I wish so bad we could sell our milk raw. We looked into doing it but with a larger herd, it's very difficult. We haven't given up yet but it will probably be years til it happens. We need to get some of these ridiculous laws changed or else buy a pasteurizer which costs a fortune expensive!

Keep drinking it raw/pasteurized! In my opinion, the homogenized stuff is much like poison :)

Oh, and yes, the cows are probably eating more wild garlic or something during those times that it tastes funky. I grew up on milk from a single cow (my uncle's) and in the spring, you could taste the garlic. So nasty. I think us kids complained so bad that during the particularly terrible flavored times, my mom bought milk at the store.

The larger the herd of cows, the less likely it is that those flavors come through just because some cows wouldn't eat much garlic and others would so the flavor would be watered down.

(Makes me wonder what my babies thought of my milk sometimes! I know that Jada reacted to horseradish once...would not nurse for about 8 hours until it was through my system. Guess I ate too much on my shrimp that Christmas!)

Sorry for the long comment. I could go on and on about milk... :)

Sew Blessed Maw said...

How interesting.. We don't have access to raw milk in my area [that I am aware of?].
But, I was really interested in Eva Girls comment, about her little boy having asthma and it helping him.. I battle severe asthma all the time, wonder would this help?
Why would it be so much more expensive? looks to me , like it would be cheaper?? Just curious.

Margo said...

Sew Blessed, I'm not exactly sure why it's more expensive, except that it's considered a nonstandard way to handle milk for the public. Probably considered a niche market. Almost all raw milk that I have heard of is organic as well, which takes more attention and skill. Maybe Zoe can answer this question better than I!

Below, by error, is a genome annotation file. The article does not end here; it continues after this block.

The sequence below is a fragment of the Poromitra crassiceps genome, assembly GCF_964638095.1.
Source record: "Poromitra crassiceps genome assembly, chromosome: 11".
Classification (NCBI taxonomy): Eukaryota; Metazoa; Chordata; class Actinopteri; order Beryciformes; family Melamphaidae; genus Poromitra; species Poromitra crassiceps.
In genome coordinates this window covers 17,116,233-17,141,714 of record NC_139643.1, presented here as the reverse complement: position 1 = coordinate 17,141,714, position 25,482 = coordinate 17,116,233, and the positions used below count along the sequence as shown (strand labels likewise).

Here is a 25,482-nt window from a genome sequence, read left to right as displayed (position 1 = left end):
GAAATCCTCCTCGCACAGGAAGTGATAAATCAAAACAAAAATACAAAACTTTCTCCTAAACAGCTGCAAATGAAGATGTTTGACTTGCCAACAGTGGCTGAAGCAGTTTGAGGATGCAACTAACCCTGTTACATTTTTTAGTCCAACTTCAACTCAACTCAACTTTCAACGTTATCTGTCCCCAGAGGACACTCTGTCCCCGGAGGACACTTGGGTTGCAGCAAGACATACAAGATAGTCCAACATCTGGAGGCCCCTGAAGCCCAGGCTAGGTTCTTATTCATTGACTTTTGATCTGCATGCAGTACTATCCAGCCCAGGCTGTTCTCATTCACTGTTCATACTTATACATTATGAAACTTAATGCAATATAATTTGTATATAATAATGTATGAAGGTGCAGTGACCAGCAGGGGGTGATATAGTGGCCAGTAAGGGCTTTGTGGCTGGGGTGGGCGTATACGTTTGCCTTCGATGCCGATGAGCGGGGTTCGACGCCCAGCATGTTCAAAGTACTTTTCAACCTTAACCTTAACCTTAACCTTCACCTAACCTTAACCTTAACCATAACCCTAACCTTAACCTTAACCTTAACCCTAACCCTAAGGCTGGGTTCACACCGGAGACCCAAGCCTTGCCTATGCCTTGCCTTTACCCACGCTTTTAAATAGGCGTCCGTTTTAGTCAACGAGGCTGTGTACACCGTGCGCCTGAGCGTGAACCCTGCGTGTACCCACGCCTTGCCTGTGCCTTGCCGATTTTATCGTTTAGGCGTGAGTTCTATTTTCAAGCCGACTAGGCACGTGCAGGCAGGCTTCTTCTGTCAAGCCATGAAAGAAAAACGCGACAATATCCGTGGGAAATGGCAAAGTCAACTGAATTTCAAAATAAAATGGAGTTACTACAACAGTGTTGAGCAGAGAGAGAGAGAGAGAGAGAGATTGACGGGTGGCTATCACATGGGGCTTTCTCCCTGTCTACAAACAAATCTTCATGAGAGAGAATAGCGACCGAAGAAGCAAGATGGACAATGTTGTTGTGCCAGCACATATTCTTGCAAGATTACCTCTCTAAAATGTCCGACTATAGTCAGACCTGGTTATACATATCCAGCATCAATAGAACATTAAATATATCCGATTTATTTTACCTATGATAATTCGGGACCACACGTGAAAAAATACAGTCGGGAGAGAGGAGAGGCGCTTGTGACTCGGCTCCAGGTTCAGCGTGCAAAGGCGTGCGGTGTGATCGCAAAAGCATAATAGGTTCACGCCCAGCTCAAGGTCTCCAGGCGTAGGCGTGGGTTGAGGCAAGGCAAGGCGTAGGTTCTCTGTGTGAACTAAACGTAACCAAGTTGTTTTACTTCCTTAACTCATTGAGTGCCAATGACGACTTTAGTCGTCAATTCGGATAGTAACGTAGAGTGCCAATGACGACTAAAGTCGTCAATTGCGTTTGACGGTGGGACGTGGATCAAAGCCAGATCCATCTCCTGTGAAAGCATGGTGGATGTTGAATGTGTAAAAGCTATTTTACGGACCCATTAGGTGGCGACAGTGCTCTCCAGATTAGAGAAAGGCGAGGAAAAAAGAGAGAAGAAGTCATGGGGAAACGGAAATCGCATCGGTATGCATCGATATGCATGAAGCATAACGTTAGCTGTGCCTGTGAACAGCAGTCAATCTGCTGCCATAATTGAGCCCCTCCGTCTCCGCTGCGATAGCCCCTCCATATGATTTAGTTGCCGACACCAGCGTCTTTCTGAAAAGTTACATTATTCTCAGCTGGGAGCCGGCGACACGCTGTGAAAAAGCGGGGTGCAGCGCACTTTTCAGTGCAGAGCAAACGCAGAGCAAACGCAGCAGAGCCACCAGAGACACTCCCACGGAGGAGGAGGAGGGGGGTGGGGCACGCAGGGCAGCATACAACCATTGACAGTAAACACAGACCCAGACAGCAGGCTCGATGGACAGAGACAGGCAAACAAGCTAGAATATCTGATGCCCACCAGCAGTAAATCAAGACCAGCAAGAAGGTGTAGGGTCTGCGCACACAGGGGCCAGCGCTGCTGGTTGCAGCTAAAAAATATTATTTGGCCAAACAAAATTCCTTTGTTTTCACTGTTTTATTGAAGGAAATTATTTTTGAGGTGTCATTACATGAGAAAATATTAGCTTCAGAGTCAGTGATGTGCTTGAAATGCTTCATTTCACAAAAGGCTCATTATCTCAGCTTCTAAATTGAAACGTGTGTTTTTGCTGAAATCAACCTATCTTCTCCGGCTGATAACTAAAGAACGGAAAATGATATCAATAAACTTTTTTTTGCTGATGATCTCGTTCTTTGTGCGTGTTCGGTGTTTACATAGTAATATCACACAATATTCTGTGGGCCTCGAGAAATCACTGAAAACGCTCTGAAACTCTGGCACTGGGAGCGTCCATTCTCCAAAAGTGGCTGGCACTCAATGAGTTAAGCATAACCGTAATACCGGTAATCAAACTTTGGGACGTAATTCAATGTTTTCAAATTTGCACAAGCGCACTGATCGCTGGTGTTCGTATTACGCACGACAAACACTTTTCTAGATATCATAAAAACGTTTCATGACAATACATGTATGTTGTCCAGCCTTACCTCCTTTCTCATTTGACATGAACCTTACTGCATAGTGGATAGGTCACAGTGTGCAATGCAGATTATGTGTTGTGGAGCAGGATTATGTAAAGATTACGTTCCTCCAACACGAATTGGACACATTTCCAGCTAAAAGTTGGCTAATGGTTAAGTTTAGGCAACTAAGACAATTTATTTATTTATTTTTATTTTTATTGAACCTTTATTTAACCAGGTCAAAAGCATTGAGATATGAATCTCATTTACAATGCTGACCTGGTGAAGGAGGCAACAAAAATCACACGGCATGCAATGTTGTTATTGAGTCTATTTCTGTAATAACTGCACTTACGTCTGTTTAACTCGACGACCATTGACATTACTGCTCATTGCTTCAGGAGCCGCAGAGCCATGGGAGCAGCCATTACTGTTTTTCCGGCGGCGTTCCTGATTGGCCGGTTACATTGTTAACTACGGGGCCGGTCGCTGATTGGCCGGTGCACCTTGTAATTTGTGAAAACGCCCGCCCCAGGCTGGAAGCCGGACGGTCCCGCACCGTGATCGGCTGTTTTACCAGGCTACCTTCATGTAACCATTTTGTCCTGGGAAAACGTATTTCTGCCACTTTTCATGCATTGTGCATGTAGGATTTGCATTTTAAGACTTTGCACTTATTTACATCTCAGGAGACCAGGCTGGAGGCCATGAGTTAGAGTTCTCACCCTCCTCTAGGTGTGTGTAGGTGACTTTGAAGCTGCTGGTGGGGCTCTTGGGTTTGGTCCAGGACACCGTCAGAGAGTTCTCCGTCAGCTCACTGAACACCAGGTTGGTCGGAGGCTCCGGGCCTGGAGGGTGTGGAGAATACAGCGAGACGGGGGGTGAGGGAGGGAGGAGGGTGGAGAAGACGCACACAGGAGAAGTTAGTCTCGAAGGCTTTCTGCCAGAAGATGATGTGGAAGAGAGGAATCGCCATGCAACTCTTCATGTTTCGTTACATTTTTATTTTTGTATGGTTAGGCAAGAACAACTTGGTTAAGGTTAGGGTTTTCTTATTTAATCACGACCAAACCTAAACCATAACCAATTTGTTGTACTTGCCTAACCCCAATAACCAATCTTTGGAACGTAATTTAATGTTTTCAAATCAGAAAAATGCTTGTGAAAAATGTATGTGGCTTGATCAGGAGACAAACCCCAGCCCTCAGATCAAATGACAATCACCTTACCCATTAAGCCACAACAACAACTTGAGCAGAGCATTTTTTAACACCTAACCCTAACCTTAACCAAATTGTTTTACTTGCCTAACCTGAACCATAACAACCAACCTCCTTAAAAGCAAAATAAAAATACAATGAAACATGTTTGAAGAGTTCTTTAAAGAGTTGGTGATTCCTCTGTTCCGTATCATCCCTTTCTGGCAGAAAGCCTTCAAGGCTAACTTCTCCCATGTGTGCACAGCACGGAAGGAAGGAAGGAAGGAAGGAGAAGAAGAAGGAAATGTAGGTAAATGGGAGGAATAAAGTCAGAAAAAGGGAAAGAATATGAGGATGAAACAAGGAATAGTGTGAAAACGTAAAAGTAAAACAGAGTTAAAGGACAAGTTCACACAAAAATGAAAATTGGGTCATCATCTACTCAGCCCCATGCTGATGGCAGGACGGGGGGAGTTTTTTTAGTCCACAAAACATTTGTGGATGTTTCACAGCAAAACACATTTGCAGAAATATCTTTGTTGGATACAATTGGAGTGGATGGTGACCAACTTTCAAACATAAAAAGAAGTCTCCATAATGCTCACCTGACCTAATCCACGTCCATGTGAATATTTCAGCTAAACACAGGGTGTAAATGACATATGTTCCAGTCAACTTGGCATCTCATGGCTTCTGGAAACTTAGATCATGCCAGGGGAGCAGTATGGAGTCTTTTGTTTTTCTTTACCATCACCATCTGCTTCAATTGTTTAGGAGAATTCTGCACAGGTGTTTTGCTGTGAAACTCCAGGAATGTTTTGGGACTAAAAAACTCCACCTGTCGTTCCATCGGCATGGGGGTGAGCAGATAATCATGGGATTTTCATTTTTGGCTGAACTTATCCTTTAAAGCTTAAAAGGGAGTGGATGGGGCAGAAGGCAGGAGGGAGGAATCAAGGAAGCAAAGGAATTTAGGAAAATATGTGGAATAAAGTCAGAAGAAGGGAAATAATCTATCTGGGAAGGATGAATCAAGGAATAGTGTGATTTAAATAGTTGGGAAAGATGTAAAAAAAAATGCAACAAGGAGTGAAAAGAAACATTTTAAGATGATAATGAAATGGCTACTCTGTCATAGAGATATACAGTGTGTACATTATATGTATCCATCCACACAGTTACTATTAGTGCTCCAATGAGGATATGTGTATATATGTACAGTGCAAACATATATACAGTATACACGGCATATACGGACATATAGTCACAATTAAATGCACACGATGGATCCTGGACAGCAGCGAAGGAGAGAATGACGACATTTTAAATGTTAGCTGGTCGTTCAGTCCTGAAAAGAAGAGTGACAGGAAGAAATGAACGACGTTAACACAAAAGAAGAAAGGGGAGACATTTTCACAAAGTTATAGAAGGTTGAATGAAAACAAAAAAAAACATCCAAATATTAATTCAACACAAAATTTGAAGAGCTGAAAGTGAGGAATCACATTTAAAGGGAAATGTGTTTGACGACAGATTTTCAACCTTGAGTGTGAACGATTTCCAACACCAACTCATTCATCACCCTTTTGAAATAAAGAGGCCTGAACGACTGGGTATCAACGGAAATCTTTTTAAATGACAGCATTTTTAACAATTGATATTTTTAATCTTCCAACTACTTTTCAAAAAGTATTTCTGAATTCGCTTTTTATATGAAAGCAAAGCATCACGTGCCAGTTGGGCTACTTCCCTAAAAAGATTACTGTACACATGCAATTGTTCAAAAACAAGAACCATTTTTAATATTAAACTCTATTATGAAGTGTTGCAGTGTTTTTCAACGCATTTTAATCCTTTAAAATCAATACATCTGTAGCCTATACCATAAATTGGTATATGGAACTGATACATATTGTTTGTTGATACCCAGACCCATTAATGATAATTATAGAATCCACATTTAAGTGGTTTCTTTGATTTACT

Zoë said...

Sew Blessed,

More expensive for the reasons Margo said and also because it costs the dairy farmer to have a license to sell raw milk.

As for the asthma, I really don't know much about it other than this: raw local honey is supposed to be good for asthma because the bees are gathering the local pollens/nectars and making honey out of it and therefor the honey has bits of those same allergens which people battle with. I'm thinking it's sort of like a natural way to immunize yourself. It's like shots for polio and chicken pox...you get a tiny bit of the virus in your system so your body learns how to battle it. Know what I mean? Maybe if the cows are eating a local diet the same would be true? It's just a guess.

Rebecca said...

Another thought on the allergy link: the Pollan article that Margo made reference to earlier says that decreased gut flora has been linked to auto immune/allergic diseases.

jenny_o said...

Very interesting about the asthma link.

It's good to hear that you are feeling better, Margo!

Anonymous said...

We buy raw milk for $3.50 a gallon near East Pete. JKH

AmyK said...